Sylvia, Birmingham Royal Ballet, Hippodrome
IN these troubled times, what better way to lift the gloom than Delibes’s light-hearted, yet rarely staged, masterpiece, Sylvia – and when it is performed by the region’s own globally recognised company, an entertaining evening is all but guaranteed.
The story is a rather wonderful one; Amynta and Sylvia, servants of the lecherous Count Guiccioli, are lovers - but at a party the count’s wife, the Contessa, and Amynta, discover the count with his hands all over the innocent Sylvia. Luckily their gardener is Eros, the god of love, who sets about putting the lovers back together again through a magical journey.
What follows, under the direction of choreographer David Bintley, is pure unalloyed joy, with the count, Robert Parker, transformed into Orion, a grubby caveman with a natty bearskin, and the contessa, Elisha Willis, Diana the Huntress surrounded by her army of nymphs. Eros, Alexander Campbell, meanwhile re-appears as a pegged legged pirate captain, and boy can he dance on that wooden leg!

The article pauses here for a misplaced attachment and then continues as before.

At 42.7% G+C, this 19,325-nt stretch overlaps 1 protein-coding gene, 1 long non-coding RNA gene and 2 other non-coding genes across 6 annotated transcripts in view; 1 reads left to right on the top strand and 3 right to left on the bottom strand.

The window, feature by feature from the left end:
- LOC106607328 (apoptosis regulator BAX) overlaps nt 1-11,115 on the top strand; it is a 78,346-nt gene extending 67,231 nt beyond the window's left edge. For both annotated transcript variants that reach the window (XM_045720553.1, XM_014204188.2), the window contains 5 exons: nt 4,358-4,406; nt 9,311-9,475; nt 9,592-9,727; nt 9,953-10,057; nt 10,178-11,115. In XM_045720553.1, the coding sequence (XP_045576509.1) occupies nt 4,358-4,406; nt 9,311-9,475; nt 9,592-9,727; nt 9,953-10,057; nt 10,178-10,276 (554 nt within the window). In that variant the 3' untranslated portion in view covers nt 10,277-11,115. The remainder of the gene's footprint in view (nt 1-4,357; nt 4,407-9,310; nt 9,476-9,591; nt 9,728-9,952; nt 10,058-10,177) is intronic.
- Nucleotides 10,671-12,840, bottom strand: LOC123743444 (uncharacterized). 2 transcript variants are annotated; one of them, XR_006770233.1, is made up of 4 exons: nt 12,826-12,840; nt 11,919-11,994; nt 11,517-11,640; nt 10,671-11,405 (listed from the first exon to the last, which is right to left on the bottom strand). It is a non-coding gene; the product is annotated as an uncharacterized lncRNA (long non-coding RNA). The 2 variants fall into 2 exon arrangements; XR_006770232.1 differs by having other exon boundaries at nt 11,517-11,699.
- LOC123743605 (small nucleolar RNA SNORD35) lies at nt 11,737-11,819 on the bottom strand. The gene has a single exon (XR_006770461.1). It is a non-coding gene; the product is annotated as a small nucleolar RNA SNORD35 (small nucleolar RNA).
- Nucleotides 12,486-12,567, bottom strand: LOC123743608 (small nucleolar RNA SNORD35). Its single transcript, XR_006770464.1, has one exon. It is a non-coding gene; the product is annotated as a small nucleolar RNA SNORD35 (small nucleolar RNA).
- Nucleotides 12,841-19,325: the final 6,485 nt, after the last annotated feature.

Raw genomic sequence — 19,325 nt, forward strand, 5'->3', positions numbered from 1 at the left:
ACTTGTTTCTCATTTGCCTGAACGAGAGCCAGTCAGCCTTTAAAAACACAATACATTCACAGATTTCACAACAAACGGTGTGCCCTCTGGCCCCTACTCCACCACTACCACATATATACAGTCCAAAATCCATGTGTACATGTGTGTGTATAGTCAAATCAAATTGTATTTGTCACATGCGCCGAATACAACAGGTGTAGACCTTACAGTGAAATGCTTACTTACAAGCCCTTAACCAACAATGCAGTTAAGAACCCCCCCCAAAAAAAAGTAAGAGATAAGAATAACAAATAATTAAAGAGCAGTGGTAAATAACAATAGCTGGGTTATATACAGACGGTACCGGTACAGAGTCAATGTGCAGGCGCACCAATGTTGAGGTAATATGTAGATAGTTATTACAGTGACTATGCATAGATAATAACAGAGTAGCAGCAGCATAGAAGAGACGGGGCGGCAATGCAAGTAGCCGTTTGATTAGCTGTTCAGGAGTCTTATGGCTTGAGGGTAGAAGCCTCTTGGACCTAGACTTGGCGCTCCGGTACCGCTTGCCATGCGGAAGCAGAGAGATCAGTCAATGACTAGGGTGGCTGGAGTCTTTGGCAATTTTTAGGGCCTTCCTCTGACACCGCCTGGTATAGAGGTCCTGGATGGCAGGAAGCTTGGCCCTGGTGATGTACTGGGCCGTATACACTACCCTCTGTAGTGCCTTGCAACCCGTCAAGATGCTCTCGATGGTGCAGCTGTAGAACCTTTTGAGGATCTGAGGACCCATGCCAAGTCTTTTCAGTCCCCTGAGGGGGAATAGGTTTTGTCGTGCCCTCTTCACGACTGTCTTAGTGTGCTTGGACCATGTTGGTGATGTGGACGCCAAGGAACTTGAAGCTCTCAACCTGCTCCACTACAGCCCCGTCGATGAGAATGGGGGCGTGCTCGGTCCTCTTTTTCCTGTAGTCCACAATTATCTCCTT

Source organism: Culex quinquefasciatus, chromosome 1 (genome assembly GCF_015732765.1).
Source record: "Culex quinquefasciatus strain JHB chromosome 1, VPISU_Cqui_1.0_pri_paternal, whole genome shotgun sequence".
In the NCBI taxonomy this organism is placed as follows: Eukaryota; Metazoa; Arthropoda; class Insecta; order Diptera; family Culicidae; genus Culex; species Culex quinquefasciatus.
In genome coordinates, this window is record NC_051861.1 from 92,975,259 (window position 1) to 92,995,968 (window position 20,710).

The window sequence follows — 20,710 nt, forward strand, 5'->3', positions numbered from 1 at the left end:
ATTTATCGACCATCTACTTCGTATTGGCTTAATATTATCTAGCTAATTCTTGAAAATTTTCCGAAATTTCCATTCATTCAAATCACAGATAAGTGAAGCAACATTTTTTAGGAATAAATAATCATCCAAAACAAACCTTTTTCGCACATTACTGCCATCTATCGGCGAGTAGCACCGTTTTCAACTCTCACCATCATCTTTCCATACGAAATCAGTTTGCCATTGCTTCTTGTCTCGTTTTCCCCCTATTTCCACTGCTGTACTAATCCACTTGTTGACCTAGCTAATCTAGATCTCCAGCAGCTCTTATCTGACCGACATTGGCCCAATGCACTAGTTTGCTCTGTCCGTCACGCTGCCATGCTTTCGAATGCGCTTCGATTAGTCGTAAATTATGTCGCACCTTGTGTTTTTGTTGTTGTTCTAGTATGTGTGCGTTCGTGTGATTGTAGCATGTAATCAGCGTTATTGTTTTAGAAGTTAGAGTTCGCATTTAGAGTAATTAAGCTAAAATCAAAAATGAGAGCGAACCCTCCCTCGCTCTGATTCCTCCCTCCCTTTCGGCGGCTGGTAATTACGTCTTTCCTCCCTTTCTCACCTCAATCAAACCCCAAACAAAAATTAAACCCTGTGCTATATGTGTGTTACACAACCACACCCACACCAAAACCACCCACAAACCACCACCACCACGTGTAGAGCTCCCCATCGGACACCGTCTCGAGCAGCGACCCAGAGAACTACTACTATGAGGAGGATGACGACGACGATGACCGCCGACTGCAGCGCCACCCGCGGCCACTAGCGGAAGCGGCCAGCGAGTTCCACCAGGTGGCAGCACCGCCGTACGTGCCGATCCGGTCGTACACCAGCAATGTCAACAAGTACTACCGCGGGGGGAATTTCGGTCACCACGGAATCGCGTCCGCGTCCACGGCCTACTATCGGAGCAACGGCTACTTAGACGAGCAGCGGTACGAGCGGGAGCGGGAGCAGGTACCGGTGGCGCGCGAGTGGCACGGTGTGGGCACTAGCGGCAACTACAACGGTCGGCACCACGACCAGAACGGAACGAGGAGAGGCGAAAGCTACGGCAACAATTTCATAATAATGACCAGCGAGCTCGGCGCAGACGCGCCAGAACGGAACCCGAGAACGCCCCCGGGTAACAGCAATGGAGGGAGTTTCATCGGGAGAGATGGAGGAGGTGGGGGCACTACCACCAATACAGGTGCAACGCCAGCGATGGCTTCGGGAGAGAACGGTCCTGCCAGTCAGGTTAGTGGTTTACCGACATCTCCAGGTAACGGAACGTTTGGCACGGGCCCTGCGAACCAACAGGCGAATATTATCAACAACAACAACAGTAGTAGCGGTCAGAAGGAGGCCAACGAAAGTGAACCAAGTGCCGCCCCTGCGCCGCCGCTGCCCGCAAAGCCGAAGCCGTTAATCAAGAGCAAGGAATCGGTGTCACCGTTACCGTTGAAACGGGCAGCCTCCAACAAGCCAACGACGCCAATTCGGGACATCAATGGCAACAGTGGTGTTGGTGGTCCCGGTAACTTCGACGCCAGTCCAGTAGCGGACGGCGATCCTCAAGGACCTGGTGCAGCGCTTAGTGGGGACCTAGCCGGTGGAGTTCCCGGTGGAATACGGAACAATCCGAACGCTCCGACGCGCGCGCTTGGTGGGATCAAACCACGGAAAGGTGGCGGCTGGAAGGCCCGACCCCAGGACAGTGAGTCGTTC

The ballet is shot through with shades of light and dark, Orion’s caveman servants Gog and Magog, Kosuke Yamamato and James Barton, doing brilliant comic turns, while Willis is suitably icy as the wronged wife and huntress.
However it is the leads of Nao Sakuma’s Sylvia and Chi Cao’s Amynta that command the stage and it truly sends a shiver down the spine when they are finally and joyfully reunited.
The dancing is superb, of course, but the acting too is first class, rendering the synopsis of the drama all but redundant.
Delibes of course is more famous for his other masterpiece Coppelia, but Syliva, written seven years after and heavily influenced by Wagner, is brimful of familiar tunes to fill the heart.
Sylvia closes tomorrow night (Saturday) but the BRB’s season continues at the Hippodrome with Pomp and Circumstance.
Call 0844 338 5000 for tickets.